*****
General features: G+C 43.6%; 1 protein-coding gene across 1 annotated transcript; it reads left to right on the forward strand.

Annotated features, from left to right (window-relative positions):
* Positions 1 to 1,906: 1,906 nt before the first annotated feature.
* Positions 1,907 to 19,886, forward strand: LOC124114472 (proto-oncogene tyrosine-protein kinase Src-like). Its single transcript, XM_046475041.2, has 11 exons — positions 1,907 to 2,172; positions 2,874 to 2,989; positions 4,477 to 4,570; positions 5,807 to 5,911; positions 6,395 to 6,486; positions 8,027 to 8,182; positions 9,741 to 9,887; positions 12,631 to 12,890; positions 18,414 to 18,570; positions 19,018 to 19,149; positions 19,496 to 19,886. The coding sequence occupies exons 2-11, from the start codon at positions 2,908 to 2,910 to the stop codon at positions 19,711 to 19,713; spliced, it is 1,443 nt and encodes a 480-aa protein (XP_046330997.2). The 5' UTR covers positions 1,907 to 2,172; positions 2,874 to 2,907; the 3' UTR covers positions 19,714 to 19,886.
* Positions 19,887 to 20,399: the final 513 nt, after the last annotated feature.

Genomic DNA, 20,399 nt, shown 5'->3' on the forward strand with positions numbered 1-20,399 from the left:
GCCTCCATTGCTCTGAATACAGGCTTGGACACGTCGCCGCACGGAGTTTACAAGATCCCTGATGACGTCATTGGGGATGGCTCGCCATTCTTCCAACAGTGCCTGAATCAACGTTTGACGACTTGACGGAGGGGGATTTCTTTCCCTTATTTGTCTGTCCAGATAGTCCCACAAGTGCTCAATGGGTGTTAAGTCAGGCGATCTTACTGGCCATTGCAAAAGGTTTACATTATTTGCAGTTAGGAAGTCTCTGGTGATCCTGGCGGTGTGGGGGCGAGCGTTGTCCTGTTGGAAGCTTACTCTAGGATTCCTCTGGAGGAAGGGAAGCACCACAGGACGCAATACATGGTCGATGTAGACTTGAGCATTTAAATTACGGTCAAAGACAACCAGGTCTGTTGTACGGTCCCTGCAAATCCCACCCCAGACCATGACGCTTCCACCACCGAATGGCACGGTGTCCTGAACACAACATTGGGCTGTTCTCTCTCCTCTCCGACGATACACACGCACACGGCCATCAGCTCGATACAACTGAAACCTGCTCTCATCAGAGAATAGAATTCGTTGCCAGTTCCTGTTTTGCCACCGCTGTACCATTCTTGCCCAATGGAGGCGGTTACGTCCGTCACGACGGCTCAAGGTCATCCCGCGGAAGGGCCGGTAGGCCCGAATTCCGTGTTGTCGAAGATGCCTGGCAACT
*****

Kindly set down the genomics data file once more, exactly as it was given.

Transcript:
General features: G+C 43.6%; 1 protein-coding gene across 1 annotated transcript; it reads left to right on the forward strand.

Annotated features, from left to right (window-relative positions):
* Positions 1 to 1,906: 1,906 nt before the first annotated feature.
* Positions 1,907 to 19,886, forward strand: LOC124114472 (proto-oncogene tyrosine-protein kinase Src-like). Its single transcript, XM_046475041.2, has 11 exons — positions 1,907 to 2,172; positions 2,874 to 2,989; positions 4,477 to 4,570; positions 5,807 to 5,911; positions 6,395 to 6,486; positions 8,027 to 8,182; positions 9,741 to 9,887; positions 12,631 to 12,890; positions 18,414 to 18,570; positions 19,018 to 19,149; positions 19,496 to 19,886. The coding sequence occupies exons 2-11, from the start codon at positions 2,908 to 2,910 to the stop codon at positions 19,711 to 19,713; spliced, it is 1,443 nt and encodes a 480-aa protein (XP_046330997.2). The 5' UTR covers positions 1,907 to 2,172; positions 2,874 to 2,907; the 3' UTR covers positions 19,714 to 19,886.
* Positions 19,887 to 20,399: the final 513 nt, after the last annotated feature.

Genomic DNA, 20,399 nt, shown 5'->3' on the forward strand with positions numbered 1-20,399 from the left:
GCCTCCATTGCTCTGAATACAGGCTTGGACACGTCGCCGCACGGAGTTTACAAGATCCCTGATGACGTCATTGGGGATGGCTCGCCATTCTTCCAACAGTGCCTGAATCAACGTTTGACGACTTGACGGAGGGGGATTTCTTTCCCTTATTTGTCTGTCCAGATAGTCCCACAAGTGCTCAATGGGTGTTAAGTCAGGCGATCTTACTGGCCATTGCAAAAGGTTTACATTATTTGCAGTTAGGAAGTCTCTGGTGATCCTGGCGGTGTGGGGGCGAGCGTTGTCCTGTTGGAAGCTTACTCTAGGATTCCTCTGGAGGAAGGGAAGCACCACAGGACGCAATACATGGTCGATGTAGACTTGAGCATTTAAATTACGGTCAAAGACAACCAGGTCTGTTGTACGGTCCCTGCAAATCCCACCCCAGACCATGACGCTTCCACCACCGAATGGCACGGTGTCCTGAACACAACATTGGGCTGTTCTCTCTCCTCTCCGACGATACACACGCACACGGCCATCAGCTCGATACAACTGAAACCTGCTCTCATCAGAGAATAGAATTCGTTGCCAGTTCCTGTTTTGCCACCGCTGTACCATTCTTGCCCAATGGAGGCGGTTACGTCCGTCACGACGGCTCAAGGTCATCCCGCGGAAGGGCCGGTAGGCCCGAATTCCGTGTTGTCGAAGATGCCTGGCAACT